Intriguing is the word I’d use for this store front in Burbank. So many times I’ve driven by and wondered about the contents of the shop and what it was all about. Any store called “The Vanishing Indian” is going to make you want to know more.
This guy is usually stationed out front. (Sitting up a bit taller)
Shop owners Richard and Connie.
Native American Fetish Stone Carvings, carved by Connie and Richard’s son.
A couple of days ago my husband and I drove by, saw that the store was open! Sometimes it can be hit or miss with store hours. We made a quick U-turn, knowing we had to seize this opportunity to check it out.
Such a cool and unexpected find. What I find here in in LA (especially in Burbank) that things don’t change much over the years and the shops and restaurants aren’t “trendy” in the way I’m used to in Minneapolis, but in their solid and unchanging way they do in fact become trendy.
The best part of this shop is the people. This dusty gem in Burbank is a shop with deep layers of stories and life experience. The owners Connie and Richard Smith have poured themselves into the fabric of Burbank for the last 22 years. It all started because Connie wanted to encourage her son’s desire to learn to be a silver smith. The couple bought this existing store (along with it’s name) filled with contents and some consignment items. Each piece in the shop tells a story, from the handmade copper and turquoise jewelry Richard crafts to the stone Native American fetishes their son hand carves.
On the day my husband and I were there, the couple graciously told us stories about the items in the store and about their own history. Richard is an avid golfer. Notice the picture of the wall with all of his hole in one certificates. When he’s not golfing he’s helping Connie. The store is Connie’s and her way to share her rich heritage with Burbank, her life long home.
The couple has traveled the country, building relationships and learning the history behind the treasures they sell. Connie told me she was able to teach her children history by going to the source and experiencing it. One of the traditions Teri and I experienced when we visited was “saging”. A man came in while we were there (I guess he comes in regularly) to have Richard “Sage” him. He feels it gets rid of negative energy. Teri said, hey can you do that for me too? Richard could also tell Teri has Native American blood. She left the store with a super unique hand made necklace and two bunches of dried sage for her new home. My treasures are a new handmade turquoise ring (very reasonably priced) and a copper bracelet. Love this place for one of a kind gifts.
The Vanishing Indian is one of those quirky Burbank places that I have driven by a million times and never stopped to check it out. It’s on a busy street and there is usually a life sized mannequin sitting in a plastic chair at the store entrance, so it did always catch my eye. I just never managed a stop in, check it out moment.
Luckily I have Kelli who will actually do a ‘stop in, check out’! When she relayed her charmed experience with owners Connie and Richard, I was really eager to finally discover this unique shop.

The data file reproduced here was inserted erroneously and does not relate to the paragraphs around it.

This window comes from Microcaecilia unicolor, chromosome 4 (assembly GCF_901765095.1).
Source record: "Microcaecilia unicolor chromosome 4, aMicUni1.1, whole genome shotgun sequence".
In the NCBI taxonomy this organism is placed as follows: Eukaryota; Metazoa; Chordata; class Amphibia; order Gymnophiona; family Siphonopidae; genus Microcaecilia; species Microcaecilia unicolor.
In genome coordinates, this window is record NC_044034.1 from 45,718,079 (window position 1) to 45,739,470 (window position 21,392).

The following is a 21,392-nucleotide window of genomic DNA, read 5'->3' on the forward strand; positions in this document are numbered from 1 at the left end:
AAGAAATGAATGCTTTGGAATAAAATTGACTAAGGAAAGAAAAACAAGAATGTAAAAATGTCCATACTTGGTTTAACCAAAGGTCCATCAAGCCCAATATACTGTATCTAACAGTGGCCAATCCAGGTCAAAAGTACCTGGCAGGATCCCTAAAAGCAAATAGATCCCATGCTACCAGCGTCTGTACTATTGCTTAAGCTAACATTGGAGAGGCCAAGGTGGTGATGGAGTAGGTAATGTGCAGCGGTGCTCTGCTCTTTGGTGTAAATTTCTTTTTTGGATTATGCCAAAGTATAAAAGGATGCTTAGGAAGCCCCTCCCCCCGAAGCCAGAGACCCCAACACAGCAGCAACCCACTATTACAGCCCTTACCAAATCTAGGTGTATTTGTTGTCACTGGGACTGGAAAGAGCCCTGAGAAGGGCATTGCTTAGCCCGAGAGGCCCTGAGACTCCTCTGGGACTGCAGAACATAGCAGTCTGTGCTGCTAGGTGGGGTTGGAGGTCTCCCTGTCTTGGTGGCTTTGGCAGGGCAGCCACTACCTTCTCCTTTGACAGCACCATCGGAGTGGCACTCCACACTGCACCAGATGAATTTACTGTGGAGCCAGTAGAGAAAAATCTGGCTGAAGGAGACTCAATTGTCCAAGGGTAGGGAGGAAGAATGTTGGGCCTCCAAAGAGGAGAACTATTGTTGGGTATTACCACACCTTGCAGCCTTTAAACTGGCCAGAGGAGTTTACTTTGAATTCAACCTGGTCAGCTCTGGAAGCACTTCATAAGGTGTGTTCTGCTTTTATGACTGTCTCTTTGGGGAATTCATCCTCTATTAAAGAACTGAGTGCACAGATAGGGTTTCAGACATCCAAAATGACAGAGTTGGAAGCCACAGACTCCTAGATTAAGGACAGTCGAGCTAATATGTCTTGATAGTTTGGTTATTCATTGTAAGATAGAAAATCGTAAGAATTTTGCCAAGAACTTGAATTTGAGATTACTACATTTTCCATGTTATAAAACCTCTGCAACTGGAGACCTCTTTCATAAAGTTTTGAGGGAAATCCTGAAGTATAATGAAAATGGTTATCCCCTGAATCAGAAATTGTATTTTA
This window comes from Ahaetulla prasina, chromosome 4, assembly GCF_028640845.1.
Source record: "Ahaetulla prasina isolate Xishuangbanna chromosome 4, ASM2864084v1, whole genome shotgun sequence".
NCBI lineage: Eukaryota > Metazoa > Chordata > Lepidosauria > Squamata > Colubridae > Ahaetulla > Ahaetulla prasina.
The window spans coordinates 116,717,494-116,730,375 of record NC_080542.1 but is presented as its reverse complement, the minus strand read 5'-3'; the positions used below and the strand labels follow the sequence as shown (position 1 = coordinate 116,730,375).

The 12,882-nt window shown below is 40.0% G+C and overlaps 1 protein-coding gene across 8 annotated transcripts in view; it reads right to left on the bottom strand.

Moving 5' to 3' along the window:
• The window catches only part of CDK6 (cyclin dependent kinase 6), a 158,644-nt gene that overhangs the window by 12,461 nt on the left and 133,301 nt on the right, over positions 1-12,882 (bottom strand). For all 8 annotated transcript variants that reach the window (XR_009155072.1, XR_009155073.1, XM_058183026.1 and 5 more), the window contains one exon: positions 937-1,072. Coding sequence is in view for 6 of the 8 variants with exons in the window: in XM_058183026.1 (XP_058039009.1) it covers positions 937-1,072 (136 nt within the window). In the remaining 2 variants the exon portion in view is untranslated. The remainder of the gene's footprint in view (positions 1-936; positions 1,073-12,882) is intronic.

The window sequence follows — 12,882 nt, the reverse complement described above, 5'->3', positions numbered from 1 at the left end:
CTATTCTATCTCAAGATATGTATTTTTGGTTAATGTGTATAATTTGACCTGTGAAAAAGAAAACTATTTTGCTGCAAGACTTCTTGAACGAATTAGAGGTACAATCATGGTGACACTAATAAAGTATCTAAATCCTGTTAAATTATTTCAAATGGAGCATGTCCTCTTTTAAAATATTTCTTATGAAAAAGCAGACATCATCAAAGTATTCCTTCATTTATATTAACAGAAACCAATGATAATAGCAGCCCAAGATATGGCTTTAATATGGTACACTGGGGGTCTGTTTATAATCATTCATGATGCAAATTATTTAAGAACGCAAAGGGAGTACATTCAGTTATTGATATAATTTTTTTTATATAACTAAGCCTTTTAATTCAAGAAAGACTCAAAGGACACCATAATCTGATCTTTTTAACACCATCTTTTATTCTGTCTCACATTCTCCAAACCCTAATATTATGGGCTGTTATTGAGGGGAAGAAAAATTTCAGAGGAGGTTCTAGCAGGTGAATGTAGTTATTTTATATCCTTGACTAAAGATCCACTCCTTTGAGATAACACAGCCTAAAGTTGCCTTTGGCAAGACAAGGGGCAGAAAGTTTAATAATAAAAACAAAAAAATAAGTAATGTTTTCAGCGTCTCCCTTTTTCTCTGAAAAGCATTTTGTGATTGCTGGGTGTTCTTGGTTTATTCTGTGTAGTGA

Although, to say it is unique hardly covers it. It is that and so much more.
As Kelli described, it is a dusty gem. We met outside the shop as the couple were having lunch in the plastic chairs that is usually reserved for their mascot. They were both warm and engaging, welcoming us into their home away from home. Richard apologized for the lack of inventory, the dust, etc. I didn’t see what he saw. I saw treasures and layers of beautiful artifacts, art, jewelry and crafts.
Richard showed us inside and we got to talking about our mutual Native American heritage. He is from the Potawatomi tribe. I told him I was Muscogee Creek Indian. He said he could tell by my cheekbones. *swoon* You gotta love a man who notices your cheekbones! He also guessed right that my arms were hairless and my hair color was a not quite the light brown/blonde that my lovely hairdresser Rachel transforms it into. (Shhh! it’s almost black!). He was right on every count!
At one point Richard brought out an 18th century map of the US documenting every single Indian tribe in existence in the country at that time. The map was covered, but sadly many of the tribes have died off. The Vanishing Indian is more than just a name. It is a sad truth. The good news is that there are people like Connie and Richard who continue to keep the heritage alive. I felt an immediate connection and appreciation for them both.
The admiration continued as Kelli and I witnessed a man walk in and get the sage purification treatment. The man, dressed in dreadlocks and overalls…“he’s a comedian”, Richard explain without any hint of judgement, smiled blissfully as Richard lit the sage and waved it gently over and around his body.
I absolutely had to try it! Richard waved the lit sage above my head and arms. It’s hard to explain how it felt afterward. I’m not a mysticism type of person, but I actually felt a sense of peace and relaxation…a sort of calm came over me when all was done. I purchased two sages for my new home. I’m looking forward to a purification ceremony that has a connection with my ancestors. It was very meaningful to me.
Richard hand crafts most of the jewelry in the store. I walked out wearing a very cool copper and turquoise necklace. It’s beautiful and I feel it’s very special.
The overall experience at the Vanishing Indian was one a highly recommend. Come visit Connie and Richard. Pull up a plastic chair, talk story, get purified. You’ll be happy you did.